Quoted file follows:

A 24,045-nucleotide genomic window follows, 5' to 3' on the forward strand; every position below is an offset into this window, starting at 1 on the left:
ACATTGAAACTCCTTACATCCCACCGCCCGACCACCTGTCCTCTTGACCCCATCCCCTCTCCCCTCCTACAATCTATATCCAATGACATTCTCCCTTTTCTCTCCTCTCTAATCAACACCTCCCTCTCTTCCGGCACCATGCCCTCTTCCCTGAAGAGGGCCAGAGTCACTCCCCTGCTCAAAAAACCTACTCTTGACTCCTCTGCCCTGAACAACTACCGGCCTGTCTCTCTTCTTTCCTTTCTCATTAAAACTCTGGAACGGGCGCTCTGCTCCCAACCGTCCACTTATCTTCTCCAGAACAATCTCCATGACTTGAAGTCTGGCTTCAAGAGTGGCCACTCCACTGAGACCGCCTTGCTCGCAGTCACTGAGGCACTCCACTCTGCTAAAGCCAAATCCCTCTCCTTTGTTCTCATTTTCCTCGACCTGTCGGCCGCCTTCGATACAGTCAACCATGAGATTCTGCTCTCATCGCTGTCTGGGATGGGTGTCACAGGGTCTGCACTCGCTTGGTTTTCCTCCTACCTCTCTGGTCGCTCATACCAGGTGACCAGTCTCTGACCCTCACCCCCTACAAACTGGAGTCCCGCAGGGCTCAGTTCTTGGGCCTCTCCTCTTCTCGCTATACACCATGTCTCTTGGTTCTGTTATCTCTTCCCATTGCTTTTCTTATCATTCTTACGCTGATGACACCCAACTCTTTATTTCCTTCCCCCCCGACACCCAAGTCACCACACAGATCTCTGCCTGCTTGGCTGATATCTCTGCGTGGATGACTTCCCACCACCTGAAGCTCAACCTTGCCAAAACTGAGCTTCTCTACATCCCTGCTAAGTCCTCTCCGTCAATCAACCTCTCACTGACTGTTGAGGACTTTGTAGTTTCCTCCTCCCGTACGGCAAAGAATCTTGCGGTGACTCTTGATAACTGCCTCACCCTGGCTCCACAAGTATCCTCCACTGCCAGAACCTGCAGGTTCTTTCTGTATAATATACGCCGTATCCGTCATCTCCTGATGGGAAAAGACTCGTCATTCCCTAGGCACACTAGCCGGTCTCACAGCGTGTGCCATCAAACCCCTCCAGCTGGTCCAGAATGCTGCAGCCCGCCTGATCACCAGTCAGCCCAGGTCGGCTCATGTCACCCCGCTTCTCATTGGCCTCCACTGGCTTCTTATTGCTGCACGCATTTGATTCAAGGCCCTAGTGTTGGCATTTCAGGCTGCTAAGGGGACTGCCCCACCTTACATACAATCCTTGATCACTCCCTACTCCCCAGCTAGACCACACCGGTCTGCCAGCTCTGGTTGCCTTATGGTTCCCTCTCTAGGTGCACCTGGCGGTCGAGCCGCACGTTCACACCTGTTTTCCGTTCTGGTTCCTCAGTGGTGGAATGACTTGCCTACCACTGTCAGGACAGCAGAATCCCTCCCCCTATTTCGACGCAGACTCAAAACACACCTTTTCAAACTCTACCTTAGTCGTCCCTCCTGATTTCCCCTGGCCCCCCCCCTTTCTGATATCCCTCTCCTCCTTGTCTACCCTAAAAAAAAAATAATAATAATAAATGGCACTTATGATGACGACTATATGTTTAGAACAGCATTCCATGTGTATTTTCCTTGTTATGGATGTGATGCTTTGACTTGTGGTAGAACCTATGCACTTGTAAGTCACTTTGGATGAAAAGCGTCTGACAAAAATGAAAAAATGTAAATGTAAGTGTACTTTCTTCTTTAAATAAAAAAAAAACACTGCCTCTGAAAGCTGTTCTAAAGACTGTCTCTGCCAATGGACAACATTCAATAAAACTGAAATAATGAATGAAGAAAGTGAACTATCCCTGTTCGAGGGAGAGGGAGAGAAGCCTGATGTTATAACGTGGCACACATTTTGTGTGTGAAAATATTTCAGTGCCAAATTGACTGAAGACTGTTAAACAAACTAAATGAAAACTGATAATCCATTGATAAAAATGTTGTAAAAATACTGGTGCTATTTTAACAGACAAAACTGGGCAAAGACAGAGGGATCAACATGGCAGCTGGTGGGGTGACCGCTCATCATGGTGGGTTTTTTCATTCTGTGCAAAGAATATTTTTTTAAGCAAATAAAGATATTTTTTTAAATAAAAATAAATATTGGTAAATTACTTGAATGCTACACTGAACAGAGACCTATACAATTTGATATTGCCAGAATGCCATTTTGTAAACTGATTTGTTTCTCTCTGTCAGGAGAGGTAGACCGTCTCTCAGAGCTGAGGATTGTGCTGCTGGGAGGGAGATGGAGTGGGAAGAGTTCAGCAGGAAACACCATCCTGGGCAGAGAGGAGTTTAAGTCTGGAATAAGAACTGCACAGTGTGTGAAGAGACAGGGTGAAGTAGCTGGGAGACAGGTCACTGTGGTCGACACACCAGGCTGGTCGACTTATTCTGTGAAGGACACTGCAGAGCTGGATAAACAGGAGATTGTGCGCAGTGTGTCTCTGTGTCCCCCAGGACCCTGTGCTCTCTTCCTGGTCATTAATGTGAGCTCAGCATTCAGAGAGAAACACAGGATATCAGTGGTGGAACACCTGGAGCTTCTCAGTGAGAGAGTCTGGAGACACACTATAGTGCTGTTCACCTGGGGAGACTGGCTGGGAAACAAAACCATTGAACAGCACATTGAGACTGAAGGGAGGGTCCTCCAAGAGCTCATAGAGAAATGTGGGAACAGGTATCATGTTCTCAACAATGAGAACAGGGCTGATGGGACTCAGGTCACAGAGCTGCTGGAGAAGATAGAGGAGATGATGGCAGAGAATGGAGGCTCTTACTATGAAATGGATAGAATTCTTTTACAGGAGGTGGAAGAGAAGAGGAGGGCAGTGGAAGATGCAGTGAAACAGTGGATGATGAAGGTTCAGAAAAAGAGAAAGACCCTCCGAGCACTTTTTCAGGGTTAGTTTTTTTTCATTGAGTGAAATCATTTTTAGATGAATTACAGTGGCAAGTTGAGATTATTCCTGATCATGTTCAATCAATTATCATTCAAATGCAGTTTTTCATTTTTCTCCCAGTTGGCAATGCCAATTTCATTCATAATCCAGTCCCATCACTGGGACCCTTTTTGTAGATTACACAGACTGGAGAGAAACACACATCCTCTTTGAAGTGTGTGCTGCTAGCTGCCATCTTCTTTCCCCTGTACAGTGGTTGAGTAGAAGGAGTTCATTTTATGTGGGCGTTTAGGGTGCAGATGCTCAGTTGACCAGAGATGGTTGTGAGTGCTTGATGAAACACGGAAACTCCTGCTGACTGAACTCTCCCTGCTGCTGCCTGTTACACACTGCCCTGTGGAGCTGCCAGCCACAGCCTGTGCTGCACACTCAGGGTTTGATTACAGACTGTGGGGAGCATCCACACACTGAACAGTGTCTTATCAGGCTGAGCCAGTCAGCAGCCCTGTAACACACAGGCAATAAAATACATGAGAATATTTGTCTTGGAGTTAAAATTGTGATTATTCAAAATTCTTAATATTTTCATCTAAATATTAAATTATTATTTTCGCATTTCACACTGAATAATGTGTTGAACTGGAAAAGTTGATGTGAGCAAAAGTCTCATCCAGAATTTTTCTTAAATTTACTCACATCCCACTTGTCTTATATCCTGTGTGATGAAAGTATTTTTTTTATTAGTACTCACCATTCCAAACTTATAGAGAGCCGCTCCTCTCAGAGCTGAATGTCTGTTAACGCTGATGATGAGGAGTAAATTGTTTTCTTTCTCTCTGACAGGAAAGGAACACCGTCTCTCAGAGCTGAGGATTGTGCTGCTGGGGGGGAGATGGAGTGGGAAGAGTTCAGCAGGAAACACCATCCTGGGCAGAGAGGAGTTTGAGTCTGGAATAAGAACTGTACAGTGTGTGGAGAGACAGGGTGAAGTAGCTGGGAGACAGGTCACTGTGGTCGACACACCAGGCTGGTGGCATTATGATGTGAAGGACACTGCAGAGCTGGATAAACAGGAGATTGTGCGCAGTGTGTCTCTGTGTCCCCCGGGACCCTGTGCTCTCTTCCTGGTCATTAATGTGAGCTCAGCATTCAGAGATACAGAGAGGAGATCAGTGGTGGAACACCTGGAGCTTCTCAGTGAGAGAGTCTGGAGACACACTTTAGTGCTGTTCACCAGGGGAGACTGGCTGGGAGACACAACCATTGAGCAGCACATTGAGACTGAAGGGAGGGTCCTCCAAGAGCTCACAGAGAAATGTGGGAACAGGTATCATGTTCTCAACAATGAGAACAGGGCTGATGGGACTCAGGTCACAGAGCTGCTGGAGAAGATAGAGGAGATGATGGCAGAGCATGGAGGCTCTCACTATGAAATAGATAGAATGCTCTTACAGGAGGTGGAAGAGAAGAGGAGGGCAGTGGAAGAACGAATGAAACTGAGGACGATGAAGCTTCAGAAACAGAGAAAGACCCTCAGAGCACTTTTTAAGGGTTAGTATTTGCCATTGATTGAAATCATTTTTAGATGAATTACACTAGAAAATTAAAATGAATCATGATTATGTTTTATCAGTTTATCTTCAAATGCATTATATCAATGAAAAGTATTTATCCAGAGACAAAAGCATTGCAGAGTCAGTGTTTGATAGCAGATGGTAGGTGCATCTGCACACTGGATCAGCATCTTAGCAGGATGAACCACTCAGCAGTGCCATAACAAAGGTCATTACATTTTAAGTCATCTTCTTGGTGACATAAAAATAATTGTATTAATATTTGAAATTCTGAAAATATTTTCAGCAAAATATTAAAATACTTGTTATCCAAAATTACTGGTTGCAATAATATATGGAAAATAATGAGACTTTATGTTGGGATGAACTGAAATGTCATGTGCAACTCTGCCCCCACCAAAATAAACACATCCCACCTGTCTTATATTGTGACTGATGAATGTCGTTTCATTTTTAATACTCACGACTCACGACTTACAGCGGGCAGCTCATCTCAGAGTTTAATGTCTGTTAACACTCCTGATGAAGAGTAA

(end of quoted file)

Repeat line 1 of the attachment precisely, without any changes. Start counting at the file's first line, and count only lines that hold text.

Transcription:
A 24,045-nucleotide genomic window follows, 5' to 3' on the forward strand; every position below is an offset into this window, starting at 1 on the left: